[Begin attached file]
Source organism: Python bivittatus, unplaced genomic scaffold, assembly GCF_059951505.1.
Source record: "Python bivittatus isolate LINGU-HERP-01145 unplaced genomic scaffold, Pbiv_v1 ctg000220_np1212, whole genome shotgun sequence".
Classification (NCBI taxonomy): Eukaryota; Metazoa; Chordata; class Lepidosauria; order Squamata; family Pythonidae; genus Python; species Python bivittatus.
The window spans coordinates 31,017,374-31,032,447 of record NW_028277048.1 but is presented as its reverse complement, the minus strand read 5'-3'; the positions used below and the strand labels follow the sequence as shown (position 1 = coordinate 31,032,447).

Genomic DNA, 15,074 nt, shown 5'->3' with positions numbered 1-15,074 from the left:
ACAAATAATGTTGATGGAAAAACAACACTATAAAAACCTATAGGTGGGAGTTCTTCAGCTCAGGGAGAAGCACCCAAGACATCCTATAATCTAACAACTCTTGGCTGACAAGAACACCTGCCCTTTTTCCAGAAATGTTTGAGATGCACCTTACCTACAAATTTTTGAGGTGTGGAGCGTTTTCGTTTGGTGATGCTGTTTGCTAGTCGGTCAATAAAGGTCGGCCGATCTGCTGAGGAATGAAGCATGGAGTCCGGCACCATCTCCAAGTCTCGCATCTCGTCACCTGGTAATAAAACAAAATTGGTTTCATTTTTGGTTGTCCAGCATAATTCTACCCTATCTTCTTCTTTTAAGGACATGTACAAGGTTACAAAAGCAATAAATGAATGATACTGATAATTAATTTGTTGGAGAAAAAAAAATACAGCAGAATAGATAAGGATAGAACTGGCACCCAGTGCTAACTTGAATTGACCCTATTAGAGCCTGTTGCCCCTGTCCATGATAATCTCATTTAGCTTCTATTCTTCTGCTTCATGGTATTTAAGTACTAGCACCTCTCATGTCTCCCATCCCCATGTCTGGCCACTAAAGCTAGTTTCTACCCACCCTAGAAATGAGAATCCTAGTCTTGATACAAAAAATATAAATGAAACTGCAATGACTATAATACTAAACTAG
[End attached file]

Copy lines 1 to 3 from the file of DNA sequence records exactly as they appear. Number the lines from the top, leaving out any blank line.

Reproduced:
Source organism: Python bivittatus, unplaced genomic scaffold, assembly GCF_059951505.1.
Source record: "Python bivittatus isolate LINGU-HERP-01145 unplaced genomic scaffold, Pbiv_v1 ctg000220_np1212, whole genome shotgun sequence".
Classification (NCBI taxonomy): Eukaryota; Metazoa; Chordata; class Lepidosauria; order Squamata; family Pythonidae; genus Python; species Python bivittatus.